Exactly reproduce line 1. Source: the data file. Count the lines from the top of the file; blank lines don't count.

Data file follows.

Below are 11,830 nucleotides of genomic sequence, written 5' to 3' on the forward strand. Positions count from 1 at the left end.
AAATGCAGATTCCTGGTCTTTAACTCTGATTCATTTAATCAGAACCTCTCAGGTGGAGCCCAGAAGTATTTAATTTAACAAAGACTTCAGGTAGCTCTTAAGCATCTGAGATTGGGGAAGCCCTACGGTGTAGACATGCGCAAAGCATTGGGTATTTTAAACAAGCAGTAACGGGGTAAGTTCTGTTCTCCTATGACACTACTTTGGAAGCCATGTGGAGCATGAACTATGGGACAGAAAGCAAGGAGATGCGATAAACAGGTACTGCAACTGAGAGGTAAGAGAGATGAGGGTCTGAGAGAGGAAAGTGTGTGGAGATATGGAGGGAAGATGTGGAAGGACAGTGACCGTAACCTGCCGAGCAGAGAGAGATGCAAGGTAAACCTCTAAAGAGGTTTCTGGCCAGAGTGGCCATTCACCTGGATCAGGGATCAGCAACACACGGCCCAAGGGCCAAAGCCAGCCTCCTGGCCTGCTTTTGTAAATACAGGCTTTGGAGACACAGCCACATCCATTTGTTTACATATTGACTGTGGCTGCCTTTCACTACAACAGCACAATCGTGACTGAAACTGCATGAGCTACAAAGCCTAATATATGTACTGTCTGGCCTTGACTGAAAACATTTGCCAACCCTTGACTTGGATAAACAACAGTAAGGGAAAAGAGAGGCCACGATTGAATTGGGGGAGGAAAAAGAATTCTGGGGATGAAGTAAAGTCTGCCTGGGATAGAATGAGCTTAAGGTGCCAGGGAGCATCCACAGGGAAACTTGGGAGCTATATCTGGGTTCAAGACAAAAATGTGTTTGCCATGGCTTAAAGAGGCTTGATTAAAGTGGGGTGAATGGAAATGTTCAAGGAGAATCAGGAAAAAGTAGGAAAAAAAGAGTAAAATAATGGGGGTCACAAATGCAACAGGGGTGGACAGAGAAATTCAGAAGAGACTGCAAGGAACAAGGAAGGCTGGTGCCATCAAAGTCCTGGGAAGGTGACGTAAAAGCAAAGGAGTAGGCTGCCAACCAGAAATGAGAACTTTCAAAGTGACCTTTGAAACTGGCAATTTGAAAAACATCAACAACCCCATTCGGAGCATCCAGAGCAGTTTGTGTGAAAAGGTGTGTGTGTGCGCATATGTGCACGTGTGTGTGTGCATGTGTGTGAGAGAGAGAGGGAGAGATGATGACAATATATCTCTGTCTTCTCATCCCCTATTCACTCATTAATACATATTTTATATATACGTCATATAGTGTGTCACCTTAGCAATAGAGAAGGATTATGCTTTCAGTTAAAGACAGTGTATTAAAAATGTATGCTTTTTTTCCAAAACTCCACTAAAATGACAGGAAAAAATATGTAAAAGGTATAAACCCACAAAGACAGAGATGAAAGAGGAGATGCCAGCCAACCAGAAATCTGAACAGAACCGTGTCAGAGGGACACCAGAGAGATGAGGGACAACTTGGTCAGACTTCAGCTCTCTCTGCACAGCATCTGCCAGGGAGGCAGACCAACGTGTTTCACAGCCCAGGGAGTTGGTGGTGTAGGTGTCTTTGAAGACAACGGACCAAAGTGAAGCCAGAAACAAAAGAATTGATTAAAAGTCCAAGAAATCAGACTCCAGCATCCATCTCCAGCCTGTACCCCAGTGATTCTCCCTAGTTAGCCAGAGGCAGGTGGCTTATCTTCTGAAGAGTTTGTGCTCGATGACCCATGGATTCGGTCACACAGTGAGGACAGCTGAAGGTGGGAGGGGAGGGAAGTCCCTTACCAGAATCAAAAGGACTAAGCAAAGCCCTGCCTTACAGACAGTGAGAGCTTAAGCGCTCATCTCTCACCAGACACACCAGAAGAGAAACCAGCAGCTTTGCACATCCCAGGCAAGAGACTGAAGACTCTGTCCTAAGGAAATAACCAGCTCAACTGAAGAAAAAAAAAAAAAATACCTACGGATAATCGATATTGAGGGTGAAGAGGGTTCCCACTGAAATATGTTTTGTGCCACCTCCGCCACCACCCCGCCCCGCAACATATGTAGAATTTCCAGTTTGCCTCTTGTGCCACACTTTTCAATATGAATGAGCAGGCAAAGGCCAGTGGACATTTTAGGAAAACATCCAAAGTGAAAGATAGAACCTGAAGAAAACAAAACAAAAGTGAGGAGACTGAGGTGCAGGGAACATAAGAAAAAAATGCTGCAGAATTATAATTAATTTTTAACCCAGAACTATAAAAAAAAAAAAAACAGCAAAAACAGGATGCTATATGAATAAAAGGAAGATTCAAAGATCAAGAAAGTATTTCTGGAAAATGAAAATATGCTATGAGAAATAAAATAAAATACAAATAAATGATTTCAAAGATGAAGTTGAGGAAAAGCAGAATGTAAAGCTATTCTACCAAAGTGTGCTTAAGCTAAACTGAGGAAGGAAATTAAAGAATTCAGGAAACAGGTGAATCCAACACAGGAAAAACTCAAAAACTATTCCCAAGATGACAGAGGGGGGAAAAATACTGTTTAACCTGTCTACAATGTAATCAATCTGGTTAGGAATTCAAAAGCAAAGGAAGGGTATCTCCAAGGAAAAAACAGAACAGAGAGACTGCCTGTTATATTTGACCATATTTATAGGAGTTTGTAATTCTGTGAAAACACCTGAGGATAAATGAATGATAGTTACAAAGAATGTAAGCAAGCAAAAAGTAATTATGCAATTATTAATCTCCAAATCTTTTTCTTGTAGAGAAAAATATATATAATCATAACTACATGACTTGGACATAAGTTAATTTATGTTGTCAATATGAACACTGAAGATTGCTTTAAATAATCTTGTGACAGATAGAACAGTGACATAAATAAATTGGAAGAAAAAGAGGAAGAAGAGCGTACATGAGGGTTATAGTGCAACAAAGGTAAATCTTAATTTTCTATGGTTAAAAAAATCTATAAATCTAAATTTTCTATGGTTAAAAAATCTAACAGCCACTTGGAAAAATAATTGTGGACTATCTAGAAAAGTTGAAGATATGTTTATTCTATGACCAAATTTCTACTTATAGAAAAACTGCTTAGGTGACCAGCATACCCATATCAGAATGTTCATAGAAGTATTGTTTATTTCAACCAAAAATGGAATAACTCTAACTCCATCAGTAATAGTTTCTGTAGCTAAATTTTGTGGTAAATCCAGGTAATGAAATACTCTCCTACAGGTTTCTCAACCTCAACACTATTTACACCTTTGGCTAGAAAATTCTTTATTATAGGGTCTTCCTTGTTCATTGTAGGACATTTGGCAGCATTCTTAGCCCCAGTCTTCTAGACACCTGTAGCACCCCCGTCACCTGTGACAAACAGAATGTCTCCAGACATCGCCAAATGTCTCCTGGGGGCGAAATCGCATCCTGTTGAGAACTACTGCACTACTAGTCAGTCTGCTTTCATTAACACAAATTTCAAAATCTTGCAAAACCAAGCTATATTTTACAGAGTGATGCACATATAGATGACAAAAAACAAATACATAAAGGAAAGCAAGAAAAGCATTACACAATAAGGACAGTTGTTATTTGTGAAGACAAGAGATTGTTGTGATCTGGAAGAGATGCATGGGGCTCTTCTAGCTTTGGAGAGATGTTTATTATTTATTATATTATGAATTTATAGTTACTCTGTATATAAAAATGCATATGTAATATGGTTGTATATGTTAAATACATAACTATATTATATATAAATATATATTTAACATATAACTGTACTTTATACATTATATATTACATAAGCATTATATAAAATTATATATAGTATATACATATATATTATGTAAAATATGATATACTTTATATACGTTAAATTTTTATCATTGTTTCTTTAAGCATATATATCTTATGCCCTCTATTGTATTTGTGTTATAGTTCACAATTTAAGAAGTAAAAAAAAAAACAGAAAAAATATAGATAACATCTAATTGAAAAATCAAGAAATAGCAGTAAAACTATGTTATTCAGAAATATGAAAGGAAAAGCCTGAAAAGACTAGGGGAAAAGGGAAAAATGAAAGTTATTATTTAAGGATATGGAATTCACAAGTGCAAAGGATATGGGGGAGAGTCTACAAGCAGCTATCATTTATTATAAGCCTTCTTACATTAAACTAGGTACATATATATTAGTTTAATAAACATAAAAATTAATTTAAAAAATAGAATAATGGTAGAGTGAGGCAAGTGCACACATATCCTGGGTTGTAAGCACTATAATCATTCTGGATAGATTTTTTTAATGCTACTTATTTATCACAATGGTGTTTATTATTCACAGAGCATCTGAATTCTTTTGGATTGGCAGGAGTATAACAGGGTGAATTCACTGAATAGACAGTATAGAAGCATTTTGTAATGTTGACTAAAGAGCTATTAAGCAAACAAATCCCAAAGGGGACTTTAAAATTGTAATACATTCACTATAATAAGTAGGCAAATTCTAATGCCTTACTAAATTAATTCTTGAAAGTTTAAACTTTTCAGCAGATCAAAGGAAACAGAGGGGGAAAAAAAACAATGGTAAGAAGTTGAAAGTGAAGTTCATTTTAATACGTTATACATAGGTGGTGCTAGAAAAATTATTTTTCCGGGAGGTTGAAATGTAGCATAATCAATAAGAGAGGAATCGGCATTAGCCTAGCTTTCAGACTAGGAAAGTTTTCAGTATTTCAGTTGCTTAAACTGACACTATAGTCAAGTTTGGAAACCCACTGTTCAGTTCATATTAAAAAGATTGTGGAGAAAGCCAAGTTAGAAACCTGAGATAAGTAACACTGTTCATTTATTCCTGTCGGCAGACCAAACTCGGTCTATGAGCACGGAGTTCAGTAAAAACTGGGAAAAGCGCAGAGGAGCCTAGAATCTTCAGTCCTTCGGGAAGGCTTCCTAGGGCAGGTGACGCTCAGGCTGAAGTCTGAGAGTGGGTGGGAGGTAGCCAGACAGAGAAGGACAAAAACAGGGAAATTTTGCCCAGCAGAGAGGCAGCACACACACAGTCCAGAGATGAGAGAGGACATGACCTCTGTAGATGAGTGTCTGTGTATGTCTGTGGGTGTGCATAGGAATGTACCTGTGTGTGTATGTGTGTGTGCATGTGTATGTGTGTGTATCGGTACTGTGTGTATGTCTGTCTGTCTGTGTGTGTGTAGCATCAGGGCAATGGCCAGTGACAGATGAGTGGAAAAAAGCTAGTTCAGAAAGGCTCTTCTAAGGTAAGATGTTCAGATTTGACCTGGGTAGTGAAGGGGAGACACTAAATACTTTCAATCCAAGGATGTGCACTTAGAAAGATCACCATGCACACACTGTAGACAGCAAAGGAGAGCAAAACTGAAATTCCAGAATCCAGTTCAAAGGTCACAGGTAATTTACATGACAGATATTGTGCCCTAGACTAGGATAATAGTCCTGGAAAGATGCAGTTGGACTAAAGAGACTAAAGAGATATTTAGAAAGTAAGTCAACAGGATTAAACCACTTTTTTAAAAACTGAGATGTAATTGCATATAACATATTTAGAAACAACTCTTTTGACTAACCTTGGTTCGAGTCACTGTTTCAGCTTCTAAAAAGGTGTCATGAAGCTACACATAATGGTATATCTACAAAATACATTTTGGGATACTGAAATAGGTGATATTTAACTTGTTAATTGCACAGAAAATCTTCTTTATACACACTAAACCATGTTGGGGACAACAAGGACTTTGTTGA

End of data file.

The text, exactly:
Below are 11,830 nucleotides of genomic sequence, written 5' to 3' on the forward strand. Positions count from 1 at the left end.